Our life is to be based on the atoning work of Jesus Christ, who died to redeem us from bondage to sin. His precious blood paid in full the cost of all our transgressions – past, present, and future (Ephesians 1:7). Upon acceptance of the Lord’s sacrificial death on our behalf, we experience a second birth and become spiritually alive (John 3:3).
At that moment of salvation, the Holy Spirit comes to dwell within us. His presence is proof of our new position in Christ, as well as a guarantee of our future inheritance and our place in heaven. As God’s children, we’re commanded to live a life of holiness, marked by a deep reverence for the Lord.
Our desire for holy living comes from knowing our Father’s character and understanding what it cost for us to be saved.
Commentary from Charles Stanley’s In Touch Devotional, November 18, 2017.
If you answer yes to every question, you can be sure that you are in God’s family and destined for an eternity in His presence. If you answer no, you’ll know exactly which issue(s) to talk over with your pastor or spiritual mentor.
Do I trust Scripture? Salvation is a one-step process: “Believe in the Lord Jesus, and you will be saved” (Acts 16:31). Either we trust that Jesus Christ died for the sins of the world (including ours), or we don’t (John 3:16).
Do I accept the witness of the Holy Spirit? Anyone who believes in Jesus has the Spirit dwelling within his or her being. That is, the Holy Spirit testifies with regard to our identity as God’s children (Romans 8:16). It’s not about whether we feel saved; God’s Spirit offers an abiding conviction that we are.
Do I walk like a follower of Jesus? Those who are in Christ are a new creation (2 Corinthians 5:17). If we have been transformed, then there are going to be changes in our life. Simply put, true believers are creatures who seek the things of God – they desire to read and understand His Word, they want to gather with His people, etc.
Confirmed Christ-followers still sin. Some even backslide for a time. No matter how meandering our walk of faith may be, the Holy Spirit continues to convict. He won’t allow us to be satisfied with wrongdoing. That tug of guilt over sin is yet another assurance that you’ve placed yourself in God’s grip.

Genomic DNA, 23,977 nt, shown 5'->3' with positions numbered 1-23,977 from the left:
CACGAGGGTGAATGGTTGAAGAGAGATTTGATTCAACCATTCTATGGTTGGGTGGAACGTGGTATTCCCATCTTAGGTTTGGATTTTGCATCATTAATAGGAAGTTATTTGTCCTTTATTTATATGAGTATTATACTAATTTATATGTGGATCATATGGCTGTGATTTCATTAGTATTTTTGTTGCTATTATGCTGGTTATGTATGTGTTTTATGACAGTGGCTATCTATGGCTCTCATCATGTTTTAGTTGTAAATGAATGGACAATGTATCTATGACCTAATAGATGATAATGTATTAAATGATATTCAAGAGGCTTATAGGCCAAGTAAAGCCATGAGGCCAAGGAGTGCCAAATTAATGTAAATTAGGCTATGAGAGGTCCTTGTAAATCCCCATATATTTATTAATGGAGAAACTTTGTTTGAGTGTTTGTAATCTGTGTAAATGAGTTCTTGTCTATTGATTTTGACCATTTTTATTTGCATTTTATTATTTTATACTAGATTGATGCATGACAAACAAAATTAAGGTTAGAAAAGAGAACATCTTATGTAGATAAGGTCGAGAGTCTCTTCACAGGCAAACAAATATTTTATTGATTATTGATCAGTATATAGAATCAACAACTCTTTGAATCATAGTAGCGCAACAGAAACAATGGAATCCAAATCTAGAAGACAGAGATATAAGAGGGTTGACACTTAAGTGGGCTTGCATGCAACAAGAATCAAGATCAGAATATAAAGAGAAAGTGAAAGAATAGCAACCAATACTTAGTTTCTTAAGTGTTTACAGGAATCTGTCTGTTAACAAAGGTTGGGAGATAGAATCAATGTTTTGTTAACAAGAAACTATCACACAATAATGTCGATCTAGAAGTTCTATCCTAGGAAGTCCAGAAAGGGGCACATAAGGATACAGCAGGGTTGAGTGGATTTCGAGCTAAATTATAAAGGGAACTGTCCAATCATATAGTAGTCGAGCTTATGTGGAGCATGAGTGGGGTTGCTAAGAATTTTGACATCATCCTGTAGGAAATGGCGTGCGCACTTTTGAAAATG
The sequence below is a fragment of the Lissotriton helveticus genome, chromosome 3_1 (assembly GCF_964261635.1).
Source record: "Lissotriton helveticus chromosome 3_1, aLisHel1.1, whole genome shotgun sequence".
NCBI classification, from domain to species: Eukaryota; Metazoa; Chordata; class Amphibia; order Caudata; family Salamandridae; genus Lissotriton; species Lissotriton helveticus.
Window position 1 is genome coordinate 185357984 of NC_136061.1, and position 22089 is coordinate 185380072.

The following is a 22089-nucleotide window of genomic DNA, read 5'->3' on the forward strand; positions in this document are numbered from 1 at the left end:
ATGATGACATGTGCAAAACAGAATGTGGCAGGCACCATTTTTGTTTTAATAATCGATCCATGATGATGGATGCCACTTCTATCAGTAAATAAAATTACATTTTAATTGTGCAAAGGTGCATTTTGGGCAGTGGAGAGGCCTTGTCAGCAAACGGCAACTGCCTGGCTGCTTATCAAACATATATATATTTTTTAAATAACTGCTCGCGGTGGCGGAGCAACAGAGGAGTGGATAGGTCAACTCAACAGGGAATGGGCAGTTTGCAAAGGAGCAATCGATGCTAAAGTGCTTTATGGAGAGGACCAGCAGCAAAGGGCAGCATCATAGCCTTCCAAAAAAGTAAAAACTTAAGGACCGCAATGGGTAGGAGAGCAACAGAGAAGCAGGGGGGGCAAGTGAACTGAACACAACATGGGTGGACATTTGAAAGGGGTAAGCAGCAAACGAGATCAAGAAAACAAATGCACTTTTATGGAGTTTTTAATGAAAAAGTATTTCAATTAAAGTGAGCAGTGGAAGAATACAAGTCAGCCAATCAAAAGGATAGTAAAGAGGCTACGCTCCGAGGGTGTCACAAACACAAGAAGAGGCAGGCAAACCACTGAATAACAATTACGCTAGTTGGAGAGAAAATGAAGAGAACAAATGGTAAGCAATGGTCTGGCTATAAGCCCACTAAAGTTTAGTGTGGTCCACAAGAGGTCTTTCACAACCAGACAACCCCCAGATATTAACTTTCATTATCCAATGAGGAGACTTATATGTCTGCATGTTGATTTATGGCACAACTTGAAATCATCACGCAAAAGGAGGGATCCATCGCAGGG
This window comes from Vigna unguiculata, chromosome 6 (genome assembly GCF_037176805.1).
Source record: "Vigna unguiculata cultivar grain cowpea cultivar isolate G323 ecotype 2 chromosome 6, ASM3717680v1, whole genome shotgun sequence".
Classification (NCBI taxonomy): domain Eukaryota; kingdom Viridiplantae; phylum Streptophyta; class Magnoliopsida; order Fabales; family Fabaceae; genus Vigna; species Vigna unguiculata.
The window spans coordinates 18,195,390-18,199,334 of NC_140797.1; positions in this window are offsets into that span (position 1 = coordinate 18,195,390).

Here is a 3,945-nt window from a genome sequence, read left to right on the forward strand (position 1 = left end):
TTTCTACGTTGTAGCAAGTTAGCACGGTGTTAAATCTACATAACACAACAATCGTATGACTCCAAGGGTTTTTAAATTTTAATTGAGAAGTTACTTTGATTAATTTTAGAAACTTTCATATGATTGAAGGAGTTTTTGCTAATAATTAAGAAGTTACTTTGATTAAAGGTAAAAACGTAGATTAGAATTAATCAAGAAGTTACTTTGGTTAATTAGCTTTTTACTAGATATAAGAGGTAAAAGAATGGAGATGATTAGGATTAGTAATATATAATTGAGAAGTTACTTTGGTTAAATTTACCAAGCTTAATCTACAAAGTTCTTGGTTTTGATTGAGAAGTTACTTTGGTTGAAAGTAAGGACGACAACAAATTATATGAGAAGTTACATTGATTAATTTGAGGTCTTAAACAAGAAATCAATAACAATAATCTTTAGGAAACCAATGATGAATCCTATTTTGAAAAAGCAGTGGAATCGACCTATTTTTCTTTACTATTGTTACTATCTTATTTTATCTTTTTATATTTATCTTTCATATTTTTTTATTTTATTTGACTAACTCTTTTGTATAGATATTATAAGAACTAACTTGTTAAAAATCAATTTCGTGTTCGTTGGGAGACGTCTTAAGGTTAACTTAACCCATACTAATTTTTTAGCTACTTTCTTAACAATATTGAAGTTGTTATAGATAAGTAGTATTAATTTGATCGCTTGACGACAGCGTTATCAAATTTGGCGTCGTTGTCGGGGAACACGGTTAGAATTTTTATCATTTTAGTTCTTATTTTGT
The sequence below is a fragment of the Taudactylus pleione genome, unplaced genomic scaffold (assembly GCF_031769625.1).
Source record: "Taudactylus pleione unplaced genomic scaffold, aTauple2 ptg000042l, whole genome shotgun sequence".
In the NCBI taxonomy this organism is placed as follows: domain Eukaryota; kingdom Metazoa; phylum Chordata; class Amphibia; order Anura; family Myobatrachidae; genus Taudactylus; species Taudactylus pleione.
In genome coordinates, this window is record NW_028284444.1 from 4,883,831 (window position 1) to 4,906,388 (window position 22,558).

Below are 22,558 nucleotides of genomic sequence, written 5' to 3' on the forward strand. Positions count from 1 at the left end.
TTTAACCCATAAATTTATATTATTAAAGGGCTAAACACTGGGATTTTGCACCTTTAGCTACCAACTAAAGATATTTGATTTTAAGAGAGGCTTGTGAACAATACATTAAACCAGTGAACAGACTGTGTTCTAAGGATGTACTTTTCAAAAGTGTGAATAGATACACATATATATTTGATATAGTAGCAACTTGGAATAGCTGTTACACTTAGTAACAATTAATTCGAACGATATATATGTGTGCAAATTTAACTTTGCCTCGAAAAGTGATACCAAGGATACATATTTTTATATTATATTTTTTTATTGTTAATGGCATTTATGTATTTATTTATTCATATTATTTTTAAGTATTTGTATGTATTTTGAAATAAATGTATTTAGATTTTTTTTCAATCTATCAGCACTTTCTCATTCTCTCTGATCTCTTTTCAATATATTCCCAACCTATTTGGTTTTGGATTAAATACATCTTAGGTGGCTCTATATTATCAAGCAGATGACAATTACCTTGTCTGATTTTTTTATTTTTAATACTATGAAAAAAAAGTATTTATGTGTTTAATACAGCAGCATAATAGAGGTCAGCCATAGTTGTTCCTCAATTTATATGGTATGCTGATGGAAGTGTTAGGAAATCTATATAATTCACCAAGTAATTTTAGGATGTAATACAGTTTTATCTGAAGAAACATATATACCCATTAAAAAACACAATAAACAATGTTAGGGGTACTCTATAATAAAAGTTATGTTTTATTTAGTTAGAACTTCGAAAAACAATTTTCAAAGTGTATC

Commentary from Charles Stanley’s In Touch Devotional, November 19, 2017.
Intellectual assent – agreement with a set of Christian teachings – is incomplete faith. True faith transforms our lives. If our lives remain unchanged, we don’t truly believe the truths we claim to believe. Living the way God wants us to live does not earn our way into heaven, but it shows that our commitment to God is real. Godly conduct is not a substitute for, but a verification of our faith in Christ.
Commentary from the One Year NIV Devotional New Testament, November 10. Tyndale House publishers, Inc. 2003.
As you can identify a tree by the type of fruit it produces, you can evaluate your wisdom by the way you act. Foolishness leads to disorder, but wisdom leads to peace and goodness.
Commentary from the One Year NIV Devotional New Testament, November 12. Tyndale House publishers. 2003.
What you say and what you don’t say are both important. Proper speech is not only saying the right words at the right time, but controlling your desire to say what you shouldn’t. Examples of wrongly using the tongue include gossiping, putting others down, bragging, manipulating, false teaching, exaggerating, complaining, flattery, and lying. Before you speak, ask, “Is it true, is it necessary, and is it kind?”
Commentary from The One Year NIV Devotional New Testament, November 11. Tyndale House Publishers, Inc. 2003.
By faith we understand
that the universe was formed
at God’s command,
so that what is seen
was not made out of what was visible.